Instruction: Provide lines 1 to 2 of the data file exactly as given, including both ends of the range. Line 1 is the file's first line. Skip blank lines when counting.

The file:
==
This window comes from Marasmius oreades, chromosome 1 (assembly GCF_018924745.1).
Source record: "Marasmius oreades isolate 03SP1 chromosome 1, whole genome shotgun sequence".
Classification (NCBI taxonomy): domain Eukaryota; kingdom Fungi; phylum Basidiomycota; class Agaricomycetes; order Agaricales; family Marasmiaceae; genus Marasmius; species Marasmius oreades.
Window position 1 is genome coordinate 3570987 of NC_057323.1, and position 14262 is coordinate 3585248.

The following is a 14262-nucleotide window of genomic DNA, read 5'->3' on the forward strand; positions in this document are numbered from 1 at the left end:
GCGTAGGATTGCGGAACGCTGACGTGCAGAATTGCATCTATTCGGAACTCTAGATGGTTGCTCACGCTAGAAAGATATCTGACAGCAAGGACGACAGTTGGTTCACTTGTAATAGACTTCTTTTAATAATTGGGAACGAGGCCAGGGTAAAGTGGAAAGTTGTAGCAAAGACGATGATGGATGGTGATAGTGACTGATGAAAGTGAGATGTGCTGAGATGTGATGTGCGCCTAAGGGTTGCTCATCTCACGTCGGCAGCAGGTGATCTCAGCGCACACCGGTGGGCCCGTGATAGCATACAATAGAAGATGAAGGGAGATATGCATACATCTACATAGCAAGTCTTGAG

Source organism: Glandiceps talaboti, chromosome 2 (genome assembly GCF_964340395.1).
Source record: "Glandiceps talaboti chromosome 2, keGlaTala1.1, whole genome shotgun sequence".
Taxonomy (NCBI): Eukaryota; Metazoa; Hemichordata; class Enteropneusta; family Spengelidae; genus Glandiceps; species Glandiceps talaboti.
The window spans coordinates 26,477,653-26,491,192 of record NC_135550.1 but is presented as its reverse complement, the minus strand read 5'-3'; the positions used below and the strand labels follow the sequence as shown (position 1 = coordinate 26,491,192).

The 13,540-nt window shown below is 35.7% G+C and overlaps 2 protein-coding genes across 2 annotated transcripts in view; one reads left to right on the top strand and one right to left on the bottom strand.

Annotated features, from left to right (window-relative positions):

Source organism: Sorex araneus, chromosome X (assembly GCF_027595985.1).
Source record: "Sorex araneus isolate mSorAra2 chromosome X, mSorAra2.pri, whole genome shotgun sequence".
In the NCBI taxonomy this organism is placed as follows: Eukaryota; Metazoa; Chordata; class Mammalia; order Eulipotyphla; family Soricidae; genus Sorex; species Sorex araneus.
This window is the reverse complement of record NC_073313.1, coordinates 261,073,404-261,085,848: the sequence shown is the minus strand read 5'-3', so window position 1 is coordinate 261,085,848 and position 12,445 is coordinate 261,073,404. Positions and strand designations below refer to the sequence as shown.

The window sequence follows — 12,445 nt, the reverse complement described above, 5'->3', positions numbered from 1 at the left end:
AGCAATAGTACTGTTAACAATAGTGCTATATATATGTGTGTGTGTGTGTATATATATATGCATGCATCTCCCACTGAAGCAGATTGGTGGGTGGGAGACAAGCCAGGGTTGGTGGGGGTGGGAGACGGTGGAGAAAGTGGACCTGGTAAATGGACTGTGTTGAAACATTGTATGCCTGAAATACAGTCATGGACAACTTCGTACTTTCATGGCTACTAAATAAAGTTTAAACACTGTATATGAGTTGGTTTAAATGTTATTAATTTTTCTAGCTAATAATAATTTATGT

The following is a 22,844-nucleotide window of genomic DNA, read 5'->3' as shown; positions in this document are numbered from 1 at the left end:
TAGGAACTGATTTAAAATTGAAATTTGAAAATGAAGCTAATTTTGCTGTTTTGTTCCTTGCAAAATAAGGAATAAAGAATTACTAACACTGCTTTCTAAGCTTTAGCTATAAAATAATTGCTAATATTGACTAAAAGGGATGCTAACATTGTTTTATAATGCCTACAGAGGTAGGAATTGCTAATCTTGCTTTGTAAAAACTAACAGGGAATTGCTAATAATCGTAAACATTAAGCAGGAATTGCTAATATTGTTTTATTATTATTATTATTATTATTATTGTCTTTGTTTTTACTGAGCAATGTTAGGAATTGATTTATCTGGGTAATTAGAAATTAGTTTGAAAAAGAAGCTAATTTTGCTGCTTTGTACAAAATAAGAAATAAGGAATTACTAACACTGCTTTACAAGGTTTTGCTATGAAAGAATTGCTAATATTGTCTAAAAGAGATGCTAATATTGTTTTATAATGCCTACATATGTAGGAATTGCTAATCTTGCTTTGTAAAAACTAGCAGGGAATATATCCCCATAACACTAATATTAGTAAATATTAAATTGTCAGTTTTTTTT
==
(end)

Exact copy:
This window comes from Marasmius oreades, chromosome 1 (assembly GCF_018924745.1).
Source record: "Marasmius oreades isolate 03SP1 chromosome 1, whole genome shotgun sequence".